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Genesis - ...And Then There Were Three...  CD (album) cover

...AND THEN THERE WERE THREE...

Genesis

 

Symphonic Prog

3.43 | 981 ratings

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Queen By-Tor
Special Collaborator
Honorary Collaborator
3 stars Oh... That's who kept it progressive...

With the departure of guitar god Steve Hackett after Wind And Wuthering it becomes painfully clear who was steering the band in the progressive direction over the last couple years. Gone are the long symphonic compositions such as ''One For The Vine'' or ''Ripples'', these types of tracks are instead sacrificed for shorter, more straightforward songs. After a seeming revelation with the success of ''Your Own Special Way'' and ''Afterglow'' the trio seems to have decided to go for a more commercial road getting off the seeming dead-end street that was the late-70s progressive genre.

...And Then There Were Three... is a very controversial album, loved by some and despised by others, this is an album that has its charms at times, yet at other times shows the clear end of a band which started out so brilliantly. It starts out rather promisingly with the haunting riff and synths that open Down And Out. Unfortunately, this is one of the few songs that really jump off the album to hit you ''right between the eyes''. Fast paced and rockish, it's clear the the band has taken another direction. Slowing once more a more familiar crawl is the second track Undertow, which gets better as it picks up but unfortunately remains fairly average.

Already the two types of songs on the album have been presented -- the fast rockers and the slow tracks (slightly) reminiscent of old Genesis. Which turns out better? Well, as proven by the fast Ballad Of Big it's the fast songs that here prevail. The synth driven Scenes From A Night's Dream further proves this point as the album's best short track with it's excellent melodies and atmospheres along with some killer drumming from Mr. Collins. Of the slower tracks there's a mixed bag to be had. Say It's Alright Joe and Many Too Many are both rather enjoyable tracks with continued airy synths and well done vocal parts. Others, however, such as the pop-hit Follow You Follow Me and the terribly irritating (thanks to an annoying chorus and eyebrow raising lyrics) Snowbound show that Genesis should just stick to the faster tracks in this version of their line-up (something they'd do much better on Duke).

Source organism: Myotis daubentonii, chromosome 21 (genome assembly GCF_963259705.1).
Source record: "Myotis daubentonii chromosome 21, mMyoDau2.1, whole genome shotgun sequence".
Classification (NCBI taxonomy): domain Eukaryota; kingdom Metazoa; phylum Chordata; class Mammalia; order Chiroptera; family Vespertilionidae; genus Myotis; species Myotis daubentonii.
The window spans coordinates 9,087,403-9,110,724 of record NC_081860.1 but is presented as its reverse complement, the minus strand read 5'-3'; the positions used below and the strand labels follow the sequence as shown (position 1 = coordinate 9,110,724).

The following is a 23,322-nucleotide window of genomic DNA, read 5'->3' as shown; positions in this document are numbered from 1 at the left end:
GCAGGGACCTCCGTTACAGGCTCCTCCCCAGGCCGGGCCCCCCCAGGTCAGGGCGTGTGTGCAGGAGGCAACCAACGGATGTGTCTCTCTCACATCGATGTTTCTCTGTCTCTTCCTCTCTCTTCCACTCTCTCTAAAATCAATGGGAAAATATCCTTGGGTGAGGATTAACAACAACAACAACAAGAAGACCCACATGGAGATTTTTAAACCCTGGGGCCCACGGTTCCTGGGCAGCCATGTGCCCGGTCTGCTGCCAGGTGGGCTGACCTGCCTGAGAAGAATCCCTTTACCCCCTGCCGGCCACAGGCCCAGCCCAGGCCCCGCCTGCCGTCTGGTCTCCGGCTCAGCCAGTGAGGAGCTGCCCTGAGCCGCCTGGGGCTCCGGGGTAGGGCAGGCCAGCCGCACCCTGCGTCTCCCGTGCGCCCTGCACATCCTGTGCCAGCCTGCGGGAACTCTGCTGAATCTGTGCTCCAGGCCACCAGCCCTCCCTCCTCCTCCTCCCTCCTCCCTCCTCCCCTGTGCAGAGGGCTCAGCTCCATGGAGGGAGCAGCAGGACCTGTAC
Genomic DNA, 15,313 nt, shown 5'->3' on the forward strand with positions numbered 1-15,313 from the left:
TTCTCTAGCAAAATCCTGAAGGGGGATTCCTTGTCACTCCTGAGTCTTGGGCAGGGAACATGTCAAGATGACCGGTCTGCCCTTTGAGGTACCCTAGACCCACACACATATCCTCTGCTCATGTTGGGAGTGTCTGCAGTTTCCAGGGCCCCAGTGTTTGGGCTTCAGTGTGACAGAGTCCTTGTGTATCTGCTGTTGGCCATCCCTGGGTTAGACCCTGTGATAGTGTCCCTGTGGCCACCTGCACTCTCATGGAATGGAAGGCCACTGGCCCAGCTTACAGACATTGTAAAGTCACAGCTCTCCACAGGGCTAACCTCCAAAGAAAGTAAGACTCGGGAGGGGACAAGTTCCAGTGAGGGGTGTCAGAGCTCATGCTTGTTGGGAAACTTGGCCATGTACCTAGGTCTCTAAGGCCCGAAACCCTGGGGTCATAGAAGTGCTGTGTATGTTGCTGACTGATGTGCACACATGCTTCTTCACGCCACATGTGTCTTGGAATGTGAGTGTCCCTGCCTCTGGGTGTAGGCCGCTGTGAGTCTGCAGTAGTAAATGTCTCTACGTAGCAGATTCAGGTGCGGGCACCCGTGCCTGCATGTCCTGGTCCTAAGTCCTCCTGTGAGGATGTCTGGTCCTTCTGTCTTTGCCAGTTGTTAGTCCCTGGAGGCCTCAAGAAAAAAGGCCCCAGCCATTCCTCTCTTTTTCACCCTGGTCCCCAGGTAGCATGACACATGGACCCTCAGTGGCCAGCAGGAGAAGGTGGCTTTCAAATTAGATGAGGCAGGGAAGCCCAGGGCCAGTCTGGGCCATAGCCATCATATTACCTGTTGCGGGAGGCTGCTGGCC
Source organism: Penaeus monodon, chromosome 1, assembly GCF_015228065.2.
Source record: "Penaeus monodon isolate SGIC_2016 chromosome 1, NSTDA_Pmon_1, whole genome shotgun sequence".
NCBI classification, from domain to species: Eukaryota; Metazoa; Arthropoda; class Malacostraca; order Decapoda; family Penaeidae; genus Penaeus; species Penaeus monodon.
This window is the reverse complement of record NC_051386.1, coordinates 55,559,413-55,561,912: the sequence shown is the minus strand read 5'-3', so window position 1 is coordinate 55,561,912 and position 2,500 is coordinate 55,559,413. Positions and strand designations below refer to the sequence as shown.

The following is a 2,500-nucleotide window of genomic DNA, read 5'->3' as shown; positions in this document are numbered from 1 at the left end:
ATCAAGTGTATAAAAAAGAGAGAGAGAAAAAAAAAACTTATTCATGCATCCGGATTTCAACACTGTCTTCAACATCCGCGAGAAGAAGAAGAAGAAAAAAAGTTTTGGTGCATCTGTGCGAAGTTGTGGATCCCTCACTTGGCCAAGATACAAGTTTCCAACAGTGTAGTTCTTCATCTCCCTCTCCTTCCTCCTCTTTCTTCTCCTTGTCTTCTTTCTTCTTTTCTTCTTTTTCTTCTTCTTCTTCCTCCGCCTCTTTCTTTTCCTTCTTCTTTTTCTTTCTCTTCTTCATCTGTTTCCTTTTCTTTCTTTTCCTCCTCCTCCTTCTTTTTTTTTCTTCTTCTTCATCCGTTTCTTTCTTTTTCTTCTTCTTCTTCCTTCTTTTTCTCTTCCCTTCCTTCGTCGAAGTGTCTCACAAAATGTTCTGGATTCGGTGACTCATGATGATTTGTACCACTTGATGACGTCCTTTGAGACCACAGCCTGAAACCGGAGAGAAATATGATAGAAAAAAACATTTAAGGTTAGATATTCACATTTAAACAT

A couple songs where everything really comes together is the few longer tracks on the album. The promising keys that open Burning Rope are not soon let down as the song makes its way through some chilling and somehow beautiful melodies throughout the song. With a clear chorus and fairly poppy undertones this song is one that really shouldn't work, but does somehow anyways -- A stellar standout. The Lady Lies is the other long(er) track on the album and though weaker than Burning Rope it's creepy music and lyrics make it quite the track that's well worth the listen.

A very good album that has a very split following of lovers and haters, this one is very hard to decide a rating for. Being that (many) fans will likely enjoy it while others will avoid it like the plague, and it's not the best Genesis album to start with this one is going to have to get a 3. ''Good, but not essential'' well describes the buyability of this album. While the album's creepy music (the cover pretty well describes the tone of the music) may appeal to many, its pop-rockiness will harshly turn off others. But, if you like all that stuff then give it a shot! You'll likely find something to enjoy.

Queen By-Tor | 3/5 |

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